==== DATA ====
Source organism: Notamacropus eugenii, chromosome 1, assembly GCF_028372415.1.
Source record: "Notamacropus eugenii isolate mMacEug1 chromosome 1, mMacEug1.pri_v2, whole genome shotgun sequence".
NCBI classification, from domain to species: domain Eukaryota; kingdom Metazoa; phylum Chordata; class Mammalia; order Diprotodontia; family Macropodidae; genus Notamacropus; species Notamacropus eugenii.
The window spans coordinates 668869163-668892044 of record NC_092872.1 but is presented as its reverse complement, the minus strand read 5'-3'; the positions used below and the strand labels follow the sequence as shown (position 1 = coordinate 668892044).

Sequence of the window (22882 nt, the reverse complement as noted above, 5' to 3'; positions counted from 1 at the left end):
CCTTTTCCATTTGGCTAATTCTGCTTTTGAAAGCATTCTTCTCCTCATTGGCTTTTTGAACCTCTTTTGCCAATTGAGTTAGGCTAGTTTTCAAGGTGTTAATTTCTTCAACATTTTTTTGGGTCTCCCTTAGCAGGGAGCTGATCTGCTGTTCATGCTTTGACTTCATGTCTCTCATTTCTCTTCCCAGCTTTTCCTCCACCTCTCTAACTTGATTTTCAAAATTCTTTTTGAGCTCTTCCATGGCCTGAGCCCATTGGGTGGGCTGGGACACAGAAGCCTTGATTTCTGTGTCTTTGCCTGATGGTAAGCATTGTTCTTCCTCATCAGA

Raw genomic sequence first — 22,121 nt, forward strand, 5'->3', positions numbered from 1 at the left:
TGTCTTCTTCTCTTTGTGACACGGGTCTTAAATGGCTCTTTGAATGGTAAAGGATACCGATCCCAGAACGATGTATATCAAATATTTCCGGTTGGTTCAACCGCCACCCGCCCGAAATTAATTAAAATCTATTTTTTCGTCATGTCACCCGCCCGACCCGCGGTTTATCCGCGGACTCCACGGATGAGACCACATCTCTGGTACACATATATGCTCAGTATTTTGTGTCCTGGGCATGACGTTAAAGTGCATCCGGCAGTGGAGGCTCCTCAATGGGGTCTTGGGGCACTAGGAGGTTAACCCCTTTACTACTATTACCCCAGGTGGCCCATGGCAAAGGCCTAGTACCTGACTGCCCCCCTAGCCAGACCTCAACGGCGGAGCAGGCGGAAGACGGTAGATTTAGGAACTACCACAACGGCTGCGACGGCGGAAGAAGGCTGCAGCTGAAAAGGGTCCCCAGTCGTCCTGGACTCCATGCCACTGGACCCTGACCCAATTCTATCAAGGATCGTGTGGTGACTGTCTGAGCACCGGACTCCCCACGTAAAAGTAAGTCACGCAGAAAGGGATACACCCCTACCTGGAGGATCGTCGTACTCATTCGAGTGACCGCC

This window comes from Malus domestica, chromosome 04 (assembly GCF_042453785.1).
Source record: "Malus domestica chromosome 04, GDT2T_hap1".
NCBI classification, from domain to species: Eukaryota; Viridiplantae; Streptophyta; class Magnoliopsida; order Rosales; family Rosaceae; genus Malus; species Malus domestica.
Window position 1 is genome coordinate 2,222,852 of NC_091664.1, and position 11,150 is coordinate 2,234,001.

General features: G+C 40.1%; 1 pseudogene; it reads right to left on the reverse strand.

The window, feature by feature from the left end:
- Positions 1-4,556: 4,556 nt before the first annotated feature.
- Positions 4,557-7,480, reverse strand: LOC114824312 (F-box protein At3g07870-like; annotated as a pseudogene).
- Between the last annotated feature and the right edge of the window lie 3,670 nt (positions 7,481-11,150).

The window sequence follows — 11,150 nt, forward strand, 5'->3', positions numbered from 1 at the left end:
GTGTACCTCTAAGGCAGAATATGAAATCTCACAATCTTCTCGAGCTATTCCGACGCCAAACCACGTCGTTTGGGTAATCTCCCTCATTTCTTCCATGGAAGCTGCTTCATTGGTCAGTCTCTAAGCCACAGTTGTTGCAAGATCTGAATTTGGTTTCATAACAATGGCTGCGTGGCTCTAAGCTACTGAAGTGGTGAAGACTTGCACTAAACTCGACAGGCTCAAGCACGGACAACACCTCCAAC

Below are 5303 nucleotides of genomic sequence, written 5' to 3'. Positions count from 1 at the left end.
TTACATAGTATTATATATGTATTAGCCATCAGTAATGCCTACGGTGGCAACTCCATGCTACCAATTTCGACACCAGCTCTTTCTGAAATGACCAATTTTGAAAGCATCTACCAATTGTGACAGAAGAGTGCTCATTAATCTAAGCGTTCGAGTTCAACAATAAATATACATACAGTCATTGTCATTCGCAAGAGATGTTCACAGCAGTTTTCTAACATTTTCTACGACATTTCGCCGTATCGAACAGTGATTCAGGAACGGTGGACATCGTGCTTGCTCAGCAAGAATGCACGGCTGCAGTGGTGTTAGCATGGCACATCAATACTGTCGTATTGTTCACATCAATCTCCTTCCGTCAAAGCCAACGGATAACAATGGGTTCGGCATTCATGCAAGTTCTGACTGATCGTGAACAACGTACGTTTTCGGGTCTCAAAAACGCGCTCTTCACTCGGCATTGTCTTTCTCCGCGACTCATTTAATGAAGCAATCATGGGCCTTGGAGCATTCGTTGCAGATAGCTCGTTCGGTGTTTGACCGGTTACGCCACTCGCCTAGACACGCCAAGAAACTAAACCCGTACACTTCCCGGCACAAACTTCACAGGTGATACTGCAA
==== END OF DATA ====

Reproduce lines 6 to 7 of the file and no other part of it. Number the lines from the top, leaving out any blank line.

CCTTTTCCATTTGGCTAATTCTGCTTTTGAAAGCATTCTTCTCCTCATTGGCTTTTTGAACCTCTTTTGCCAATTGAGTTAGGCTAGTTTTCAAGGTGTTAATTTCTTCAACATTTTTTTGGGTCTCCCTTAGCAGGGAGCTGATCTGCTGTTCATGCTTTGACTTCATGTCTCTCATTTCTCTTCCCAGCTTTTCCTCCACCTCTCTAACTTGATTTTCAAAATTCTTTTTGAGCTCTTCCATGGCCTGAGCCCATTGGGTGGGCTGGGACACAGAAGCCTTGATTTCTGTGTCTTTGCCTGATGGTAAGCATTGTTCTTCCTCATCAGA

Raw genomic sequence first — 22,121 nt, forward strand, 5'->3', positions numbered from 1 at the left: